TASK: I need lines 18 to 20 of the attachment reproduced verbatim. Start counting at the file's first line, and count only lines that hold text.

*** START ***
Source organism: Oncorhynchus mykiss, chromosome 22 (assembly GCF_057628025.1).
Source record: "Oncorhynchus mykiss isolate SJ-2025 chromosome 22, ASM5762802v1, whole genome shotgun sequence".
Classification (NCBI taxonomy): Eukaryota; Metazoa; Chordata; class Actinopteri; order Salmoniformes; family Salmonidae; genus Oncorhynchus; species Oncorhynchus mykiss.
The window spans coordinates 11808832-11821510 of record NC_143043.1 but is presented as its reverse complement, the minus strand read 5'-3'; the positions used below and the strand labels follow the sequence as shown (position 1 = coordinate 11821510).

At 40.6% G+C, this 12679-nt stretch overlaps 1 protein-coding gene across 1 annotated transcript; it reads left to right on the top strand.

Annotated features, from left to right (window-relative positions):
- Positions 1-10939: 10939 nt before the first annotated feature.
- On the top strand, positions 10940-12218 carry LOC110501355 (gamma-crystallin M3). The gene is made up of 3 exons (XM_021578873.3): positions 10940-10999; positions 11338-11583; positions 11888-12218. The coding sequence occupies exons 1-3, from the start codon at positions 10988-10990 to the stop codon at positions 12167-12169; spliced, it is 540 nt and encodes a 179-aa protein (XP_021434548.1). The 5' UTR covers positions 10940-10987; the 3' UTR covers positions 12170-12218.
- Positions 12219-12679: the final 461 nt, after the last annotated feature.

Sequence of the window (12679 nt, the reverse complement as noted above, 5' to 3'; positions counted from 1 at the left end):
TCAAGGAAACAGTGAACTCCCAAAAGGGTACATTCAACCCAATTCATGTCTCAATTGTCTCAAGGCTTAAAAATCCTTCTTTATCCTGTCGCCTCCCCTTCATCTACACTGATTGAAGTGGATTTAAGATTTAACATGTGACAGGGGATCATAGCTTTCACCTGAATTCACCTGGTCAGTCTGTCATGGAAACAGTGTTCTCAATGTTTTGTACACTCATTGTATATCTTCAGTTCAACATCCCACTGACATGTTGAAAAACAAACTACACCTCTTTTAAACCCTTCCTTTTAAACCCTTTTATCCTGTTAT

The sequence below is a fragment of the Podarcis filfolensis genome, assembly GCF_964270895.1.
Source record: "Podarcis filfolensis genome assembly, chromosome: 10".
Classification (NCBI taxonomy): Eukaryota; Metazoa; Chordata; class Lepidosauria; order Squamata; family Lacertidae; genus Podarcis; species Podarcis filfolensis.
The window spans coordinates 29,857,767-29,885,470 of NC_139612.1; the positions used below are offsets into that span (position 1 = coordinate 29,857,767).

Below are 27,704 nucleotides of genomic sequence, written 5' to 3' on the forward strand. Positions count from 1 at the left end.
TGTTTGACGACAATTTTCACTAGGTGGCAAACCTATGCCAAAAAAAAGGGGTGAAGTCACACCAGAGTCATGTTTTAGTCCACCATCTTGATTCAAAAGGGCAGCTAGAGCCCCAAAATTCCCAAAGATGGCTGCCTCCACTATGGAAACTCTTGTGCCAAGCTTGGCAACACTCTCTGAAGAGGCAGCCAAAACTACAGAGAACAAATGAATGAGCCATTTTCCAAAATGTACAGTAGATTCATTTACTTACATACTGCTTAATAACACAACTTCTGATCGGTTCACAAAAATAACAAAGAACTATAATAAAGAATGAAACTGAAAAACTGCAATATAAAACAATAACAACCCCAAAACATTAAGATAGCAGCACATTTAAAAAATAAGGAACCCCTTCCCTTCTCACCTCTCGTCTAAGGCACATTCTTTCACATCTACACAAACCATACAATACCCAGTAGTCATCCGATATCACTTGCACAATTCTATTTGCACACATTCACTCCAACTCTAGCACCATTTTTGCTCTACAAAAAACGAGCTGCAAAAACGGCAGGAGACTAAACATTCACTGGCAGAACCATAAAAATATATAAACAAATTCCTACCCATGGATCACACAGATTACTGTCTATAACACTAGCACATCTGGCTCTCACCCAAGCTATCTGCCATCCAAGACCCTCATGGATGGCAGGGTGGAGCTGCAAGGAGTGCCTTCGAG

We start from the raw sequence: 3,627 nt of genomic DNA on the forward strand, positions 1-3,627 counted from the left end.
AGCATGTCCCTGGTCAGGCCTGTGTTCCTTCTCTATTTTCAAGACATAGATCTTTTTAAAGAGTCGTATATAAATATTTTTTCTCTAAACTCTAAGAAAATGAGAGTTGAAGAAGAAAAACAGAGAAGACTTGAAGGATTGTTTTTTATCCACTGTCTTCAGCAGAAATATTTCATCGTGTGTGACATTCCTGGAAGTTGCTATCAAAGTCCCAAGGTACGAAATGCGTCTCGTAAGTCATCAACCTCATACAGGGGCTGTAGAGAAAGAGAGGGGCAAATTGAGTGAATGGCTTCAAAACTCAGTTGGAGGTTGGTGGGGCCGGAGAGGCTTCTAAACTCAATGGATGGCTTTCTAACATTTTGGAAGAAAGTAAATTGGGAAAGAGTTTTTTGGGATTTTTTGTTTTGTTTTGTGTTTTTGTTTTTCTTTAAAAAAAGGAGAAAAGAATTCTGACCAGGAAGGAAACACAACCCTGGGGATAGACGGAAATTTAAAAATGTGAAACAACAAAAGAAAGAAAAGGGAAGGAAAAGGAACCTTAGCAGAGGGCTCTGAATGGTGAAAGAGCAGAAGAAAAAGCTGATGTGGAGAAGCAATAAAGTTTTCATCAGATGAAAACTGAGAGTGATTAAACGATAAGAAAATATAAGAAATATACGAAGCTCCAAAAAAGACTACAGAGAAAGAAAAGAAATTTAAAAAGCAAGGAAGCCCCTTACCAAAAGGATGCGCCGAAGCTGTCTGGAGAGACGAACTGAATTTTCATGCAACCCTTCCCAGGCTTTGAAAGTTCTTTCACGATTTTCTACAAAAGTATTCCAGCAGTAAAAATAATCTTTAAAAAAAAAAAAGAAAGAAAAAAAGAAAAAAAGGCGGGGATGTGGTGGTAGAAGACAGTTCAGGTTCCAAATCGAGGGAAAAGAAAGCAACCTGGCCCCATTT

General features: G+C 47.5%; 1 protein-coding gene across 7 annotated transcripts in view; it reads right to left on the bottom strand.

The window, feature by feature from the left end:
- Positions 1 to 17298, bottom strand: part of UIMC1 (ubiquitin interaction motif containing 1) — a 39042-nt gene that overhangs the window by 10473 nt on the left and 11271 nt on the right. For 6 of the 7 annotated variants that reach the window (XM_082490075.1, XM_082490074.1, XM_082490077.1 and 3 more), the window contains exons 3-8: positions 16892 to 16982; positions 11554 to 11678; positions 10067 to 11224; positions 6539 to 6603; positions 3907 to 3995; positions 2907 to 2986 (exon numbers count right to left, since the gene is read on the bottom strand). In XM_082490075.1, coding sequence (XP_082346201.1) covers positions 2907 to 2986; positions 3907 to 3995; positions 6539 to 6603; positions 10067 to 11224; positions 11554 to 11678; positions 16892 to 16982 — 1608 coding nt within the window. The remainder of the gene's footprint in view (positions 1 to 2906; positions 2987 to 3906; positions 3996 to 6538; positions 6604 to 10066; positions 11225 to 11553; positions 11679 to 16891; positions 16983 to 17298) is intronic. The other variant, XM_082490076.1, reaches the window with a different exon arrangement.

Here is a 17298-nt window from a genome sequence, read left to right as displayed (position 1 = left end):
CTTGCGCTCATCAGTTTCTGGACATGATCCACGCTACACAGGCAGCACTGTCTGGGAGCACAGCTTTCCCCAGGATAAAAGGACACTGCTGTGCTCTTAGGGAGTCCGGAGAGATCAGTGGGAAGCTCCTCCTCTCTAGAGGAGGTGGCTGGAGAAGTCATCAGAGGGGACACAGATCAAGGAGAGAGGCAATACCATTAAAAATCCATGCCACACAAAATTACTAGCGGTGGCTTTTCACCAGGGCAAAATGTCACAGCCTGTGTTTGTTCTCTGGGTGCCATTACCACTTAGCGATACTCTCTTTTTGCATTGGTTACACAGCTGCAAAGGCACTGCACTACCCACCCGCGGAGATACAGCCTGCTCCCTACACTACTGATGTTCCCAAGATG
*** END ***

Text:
We start from the raw sequence: 3,627 nt of genomic DNA on the forward strand, positions 1-3,627 counted from the left end.
AGCATGTCCCTGGTCAGGCCTGTGTTCCTTCTCTATTTTCAAGACATAGATCTTTTTAAAGAGTCGTATATAAATATTTTTTCTCTAAACTCTAAGAAAATGAGAGTTGAAGAAGAAAAACAGAGAAGACTTGAAGGATTGTTTTTTATCCACTGTCTTCAGCAGAAATATTTCATCGTGTGTGACATTCCTGGAAGTTGCTATCAAAGTCCCAAGGTACGAAATGCGTCTCGTAAGTCATCAACCTCATACAGGGGCTGTAGAGAAAGAGAGGGGCAAATTGAGTGAATGGCTTCAAAACTCAGTTGGAGGTTGGTGGGGCCGGAGAGGCTTCTAAACTCAATGGATGGCTTTCTAACATTTTGGAAGAAAGTAAATTGGGAAAGAGTTTTTTGGGATTTTTTGTTTTGTTTTGTGTTTTTGTTTTTCTTTAAAAAAAGGAGAAAAGAATTCTGACCAGGAAGGAAACACAACCCTGGGGATAGACGGAAATTTAAAAATGTGAAACAACAAAAGAAAGAAAAGGGAAGGAAAAGGAACCTTAGCAGAGGGCTCTGAATGGTGAAAGAGCAGAAGAAAAAGCTGATGTGGAGAAGCAATAAAGTTTTCATCAGATGAAAACTGAGAGTGATTAAACGATAAGAAAATATAAGAAATATACGAAGCTCCAAAAAAGACTACAGAGAAAGAAAAGAAATTTAAAAAGCAAGGAAGCCCCTTACCAAAAGGATGCGCCGAAGCTGTCTGGAGAGACGAACTGAATTTTCATGCAACCCTTCCCAGGCTTTGAAAGTTCTTTCACGATTTTCTACAAAAGTATTCCAGCAGTAAAAATAATCTTTAAAAAAAAAAAAGAAAGAAAAAAAGAAAAAAAGGCGGGGATGTGGTGGTAGAAGACAGTTCAGGTTCCAAATCGAGGGAAAAGAAAGCAACCTGGCCCCATTT

General features: G+C 47.5%; 1 protein-coding gene across 7 annotated transcripts in view; it reads right to left on the bottom strand.